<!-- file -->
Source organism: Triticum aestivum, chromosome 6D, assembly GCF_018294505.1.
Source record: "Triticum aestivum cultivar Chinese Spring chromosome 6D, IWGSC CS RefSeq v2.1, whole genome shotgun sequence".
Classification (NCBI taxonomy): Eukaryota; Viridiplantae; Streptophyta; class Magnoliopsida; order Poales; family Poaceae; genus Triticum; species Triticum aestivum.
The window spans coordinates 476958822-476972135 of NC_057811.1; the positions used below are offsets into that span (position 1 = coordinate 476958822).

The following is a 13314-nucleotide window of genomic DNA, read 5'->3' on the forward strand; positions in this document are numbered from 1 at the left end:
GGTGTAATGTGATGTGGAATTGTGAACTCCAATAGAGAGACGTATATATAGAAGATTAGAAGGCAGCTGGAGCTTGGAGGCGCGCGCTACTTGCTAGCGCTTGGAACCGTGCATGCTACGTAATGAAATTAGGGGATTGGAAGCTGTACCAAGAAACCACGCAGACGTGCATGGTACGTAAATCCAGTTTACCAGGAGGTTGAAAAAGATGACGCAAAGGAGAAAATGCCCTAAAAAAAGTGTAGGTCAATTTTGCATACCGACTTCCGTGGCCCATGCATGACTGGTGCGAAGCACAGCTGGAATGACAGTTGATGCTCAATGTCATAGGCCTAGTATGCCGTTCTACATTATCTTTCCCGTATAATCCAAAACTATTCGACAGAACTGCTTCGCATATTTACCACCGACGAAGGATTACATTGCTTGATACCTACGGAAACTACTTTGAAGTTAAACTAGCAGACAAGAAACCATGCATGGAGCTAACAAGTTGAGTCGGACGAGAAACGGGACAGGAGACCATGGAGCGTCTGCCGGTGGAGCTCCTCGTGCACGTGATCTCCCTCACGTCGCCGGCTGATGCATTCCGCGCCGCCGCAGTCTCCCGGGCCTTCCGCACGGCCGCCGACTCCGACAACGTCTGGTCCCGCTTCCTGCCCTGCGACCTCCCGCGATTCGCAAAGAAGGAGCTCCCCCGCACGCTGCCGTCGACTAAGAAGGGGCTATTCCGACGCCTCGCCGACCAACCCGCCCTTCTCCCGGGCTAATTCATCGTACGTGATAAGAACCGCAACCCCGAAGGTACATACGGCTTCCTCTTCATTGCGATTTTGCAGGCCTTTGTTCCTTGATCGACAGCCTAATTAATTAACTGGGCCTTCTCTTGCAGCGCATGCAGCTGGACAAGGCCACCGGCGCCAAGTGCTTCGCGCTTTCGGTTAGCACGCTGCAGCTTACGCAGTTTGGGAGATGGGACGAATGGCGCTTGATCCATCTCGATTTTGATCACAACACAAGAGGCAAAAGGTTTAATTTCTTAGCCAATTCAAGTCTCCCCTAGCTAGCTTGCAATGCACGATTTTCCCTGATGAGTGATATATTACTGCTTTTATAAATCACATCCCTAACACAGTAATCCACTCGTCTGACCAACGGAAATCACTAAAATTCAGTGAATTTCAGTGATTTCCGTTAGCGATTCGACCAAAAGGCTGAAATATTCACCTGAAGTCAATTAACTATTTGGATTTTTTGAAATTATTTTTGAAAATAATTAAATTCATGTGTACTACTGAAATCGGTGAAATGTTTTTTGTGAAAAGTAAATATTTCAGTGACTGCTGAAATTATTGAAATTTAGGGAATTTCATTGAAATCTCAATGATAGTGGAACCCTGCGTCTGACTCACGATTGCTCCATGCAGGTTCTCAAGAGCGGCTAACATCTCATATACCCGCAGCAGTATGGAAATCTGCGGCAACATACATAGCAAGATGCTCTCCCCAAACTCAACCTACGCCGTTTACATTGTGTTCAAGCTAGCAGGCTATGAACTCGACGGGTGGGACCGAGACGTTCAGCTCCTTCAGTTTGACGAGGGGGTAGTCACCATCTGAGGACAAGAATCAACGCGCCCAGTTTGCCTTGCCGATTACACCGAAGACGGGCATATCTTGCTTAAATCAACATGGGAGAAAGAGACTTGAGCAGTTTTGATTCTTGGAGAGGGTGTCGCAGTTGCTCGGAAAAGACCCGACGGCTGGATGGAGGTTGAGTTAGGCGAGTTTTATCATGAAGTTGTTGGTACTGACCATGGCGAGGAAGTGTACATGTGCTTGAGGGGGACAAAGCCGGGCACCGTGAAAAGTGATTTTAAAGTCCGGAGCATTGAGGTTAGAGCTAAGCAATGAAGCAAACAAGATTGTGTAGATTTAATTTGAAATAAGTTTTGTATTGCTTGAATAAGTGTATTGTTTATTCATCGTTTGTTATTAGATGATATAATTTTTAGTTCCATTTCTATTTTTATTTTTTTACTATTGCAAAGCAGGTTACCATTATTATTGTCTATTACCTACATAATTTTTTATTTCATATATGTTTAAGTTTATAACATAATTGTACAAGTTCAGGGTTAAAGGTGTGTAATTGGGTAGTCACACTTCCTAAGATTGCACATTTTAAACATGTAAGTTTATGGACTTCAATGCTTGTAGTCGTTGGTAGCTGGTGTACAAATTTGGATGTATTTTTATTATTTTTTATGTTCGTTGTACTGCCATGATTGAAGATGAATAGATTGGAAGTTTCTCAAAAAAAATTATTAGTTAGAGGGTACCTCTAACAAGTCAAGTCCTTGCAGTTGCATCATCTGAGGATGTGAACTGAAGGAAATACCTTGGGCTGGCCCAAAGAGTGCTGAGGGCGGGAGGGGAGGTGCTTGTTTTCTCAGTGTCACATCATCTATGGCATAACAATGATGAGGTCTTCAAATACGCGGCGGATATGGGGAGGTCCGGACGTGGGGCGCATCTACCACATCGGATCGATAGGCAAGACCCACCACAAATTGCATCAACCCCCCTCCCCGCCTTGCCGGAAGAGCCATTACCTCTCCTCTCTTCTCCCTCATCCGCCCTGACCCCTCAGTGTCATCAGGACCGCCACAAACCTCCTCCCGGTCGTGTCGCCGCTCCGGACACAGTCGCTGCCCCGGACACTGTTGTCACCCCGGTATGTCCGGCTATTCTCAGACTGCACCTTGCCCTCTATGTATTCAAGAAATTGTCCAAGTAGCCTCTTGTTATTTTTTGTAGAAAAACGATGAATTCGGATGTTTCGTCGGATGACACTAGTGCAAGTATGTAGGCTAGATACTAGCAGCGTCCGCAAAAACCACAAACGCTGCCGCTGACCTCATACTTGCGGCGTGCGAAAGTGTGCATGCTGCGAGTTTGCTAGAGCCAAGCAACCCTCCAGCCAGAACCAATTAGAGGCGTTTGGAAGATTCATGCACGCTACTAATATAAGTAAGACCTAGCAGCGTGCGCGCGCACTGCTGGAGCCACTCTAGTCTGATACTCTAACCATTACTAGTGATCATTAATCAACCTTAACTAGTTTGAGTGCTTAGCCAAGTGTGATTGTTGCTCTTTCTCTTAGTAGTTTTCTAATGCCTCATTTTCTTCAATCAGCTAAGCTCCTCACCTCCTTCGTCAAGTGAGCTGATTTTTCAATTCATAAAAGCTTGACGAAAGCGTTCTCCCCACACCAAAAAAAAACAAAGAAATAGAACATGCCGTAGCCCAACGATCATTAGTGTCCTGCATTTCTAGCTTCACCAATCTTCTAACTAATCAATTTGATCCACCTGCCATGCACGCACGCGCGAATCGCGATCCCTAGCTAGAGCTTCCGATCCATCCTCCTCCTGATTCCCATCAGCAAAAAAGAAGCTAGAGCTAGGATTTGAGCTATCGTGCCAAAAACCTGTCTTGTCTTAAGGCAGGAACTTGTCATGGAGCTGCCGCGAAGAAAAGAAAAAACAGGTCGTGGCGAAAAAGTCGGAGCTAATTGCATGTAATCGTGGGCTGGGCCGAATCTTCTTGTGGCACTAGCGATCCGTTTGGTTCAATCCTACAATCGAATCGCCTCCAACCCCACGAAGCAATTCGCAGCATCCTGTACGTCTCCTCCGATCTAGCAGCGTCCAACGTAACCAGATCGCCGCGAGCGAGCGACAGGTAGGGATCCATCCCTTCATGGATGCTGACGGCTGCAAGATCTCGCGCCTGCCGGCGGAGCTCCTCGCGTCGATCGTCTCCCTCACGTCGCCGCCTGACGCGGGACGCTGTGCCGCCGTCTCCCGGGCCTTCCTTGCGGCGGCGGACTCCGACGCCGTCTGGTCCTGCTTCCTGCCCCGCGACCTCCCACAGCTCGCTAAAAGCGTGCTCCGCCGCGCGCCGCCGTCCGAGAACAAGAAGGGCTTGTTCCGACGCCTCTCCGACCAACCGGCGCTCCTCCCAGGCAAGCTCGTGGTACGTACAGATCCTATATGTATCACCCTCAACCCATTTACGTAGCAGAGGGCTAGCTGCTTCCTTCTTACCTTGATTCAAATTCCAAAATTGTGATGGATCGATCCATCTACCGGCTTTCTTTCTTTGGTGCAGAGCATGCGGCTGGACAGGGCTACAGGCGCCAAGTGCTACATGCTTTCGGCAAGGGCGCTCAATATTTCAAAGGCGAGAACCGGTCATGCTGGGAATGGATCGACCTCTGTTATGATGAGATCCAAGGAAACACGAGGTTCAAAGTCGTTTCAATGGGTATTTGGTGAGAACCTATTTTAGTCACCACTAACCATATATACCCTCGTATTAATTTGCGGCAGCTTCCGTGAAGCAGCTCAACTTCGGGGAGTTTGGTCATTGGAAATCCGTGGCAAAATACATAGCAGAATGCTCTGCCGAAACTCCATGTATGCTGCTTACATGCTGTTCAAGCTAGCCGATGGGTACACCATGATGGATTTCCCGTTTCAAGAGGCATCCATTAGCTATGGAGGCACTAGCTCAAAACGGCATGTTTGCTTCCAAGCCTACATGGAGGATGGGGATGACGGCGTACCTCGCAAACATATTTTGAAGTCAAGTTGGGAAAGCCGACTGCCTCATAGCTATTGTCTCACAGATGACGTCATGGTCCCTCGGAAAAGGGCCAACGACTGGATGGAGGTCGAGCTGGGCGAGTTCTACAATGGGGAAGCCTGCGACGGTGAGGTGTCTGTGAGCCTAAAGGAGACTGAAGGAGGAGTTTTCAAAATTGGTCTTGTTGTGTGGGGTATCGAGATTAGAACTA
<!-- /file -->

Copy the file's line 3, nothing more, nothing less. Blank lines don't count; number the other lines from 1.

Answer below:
Classification (NCBI taxonomy): Eukaryota; Viridiplantae; Streptophyta; class Magnoliopsida; order Poales; family Poaceae; genus Triticum; species Triticum aestivum.